OCR plans to reduce its Asset Languages assessment scheme from 25 to only 5 languages (French, German, Spanish, Italian and Mandarin) from 2014. This has been in part as a result of government policy not to recognise Asset Languages as contributing towards the English Baccalaureate and therefore school performance indicators. This decision will leave many languages and language learners without accreditation in the UK. (See http://www.ocr.org.uk/news/2012/item_043.aspx for more information)
Asset Languages currently offers accreditation for Cantonese, Cornish, Hindi, Somali, Swedish, Tamil and Yoruba, for which no GCSE examination exists. Even where GCSE exams exist, the GCSE is often designed only for learners who speak the language at home, not for those who have learnt it as a foreign language. Indeed we need to be developing more capability in assessing the diverse range of languages spoken and learned in the UK, not less, if the nation is to value and benefit from the rich multilingual resources at its disposal. Research in 2005 showed that 61 languages are taught to school age children in the UK, for which qualifications were available in only about one third.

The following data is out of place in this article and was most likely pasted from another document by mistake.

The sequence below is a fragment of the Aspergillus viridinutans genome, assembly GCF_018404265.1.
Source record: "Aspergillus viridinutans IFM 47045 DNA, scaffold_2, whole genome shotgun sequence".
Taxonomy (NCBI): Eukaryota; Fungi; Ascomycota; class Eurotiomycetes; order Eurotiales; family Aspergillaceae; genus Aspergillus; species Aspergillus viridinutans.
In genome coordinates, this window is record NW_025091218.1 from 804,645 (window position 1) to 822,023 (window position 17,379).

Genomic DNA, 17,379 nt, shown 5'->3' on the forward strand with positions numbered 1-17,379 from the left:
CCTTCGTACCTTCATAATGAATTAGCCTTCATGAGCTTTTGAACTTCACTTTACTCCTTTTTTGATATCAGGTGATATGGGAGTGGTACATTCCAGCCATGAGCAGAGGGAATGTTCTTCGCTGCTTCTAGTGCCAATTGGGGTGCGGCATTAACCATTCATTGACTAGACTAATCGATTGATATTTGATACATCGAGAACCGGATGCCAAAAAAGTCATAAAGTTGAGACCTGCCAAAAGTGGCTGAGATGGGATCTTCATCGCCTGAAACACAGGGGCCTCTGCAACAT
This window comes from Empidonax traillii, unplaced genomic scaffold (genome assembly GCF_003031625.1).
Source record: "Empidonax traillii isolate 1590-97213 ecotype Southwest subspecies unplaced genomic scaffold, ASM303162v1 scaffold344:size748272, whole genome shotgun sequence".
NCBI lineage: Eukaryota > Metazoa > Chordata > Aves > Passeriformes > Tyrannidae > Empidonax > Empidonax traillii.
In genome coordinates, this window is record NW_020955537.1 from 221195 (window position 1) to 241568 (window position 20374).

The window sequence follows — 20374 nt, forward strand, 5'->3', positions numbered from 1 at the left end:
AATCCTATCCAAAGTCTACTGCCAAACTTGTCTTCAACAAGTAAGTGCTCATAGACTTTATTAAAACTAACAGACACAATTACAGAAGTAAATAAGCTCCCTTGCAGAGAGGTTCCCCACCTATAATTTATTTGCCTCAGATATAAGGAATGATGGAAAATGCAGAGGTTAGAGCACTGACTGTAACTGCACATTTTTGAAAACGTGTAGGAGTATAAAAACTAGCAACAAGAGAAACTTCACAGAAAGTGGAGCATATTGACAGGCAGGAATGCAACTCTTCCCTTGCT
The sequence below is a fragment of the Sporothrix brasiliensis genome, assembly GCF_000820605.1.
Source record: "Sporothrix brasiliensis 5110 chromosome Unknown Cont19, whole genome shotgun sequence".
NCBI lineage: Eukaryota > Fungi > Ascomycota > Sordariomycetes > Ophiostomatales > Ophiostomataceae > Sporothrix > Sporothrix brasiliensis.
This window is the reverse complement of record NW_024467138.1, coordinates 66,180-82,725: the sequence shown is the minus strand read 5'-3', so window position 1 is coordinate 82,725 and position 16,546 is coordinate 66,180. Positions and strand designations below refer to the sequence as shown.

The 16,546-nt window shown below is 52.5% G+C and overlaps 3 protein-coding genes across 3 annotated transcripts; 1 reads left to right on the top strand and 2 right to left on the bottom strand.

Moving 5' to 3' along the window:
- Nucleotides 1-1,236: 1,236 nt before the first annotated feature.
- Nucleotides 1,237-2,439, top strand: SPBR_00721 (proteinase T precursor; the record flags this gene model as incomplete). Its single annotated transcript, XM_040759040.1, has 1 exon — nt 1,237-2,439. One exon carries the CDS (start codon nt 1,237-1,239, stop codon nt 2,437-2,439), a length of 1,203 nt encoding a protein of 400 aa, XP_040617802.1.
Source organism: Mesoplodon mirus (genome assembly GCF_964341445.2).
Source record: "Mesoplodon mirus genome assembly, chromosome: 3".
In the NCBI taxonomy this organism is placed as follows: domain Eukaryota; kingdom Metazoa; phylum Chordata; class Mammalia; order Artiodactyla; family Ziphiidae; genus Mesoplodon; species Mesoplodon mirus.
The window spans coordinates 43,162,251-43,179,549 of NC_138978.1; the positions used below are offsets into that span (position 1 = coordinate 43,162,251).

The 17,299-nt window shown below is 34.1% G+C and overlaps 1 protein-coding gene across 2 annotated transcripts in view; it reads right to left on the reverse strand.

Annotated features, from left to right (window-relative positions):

The removal of Asset Languages qualifications in so many languages will set back attempts to encourage the learning of a broader range of world languages. A major contribution of Asset Languages is that they offer accreditation for language learning at a level lower than GCSE in languages such as Arabic, Portuguese, Russian, Turkish and South Asian languages, which business leaders say are needed to develop British exports to BRIC and other high-growth countries.
The decision also represents a blow to ethnic minority communities who wish to see their children achieve qualifications in their heritage languages, and could be regarded as discriminatory. One of the great achievements of Asset Languages has been to make no distinction between the status of languages or the status of learners: an intermediate level in Bengali is exactly equivalent to an intermediate level in French or German, since all are based on the same ‘can do’ statements.
If you believe that rewarding knowledge of a wider range of languages is important for our communities, society and economy, please sign our petition urging OCR to reconsider its plans for Asset Languages, and Government to reconsider its policy towards this accreditation.
Read the letter written to OCR on 3 August 2012 by Dr Terry Lamb on behalf of Speak to the future - the campaign for languages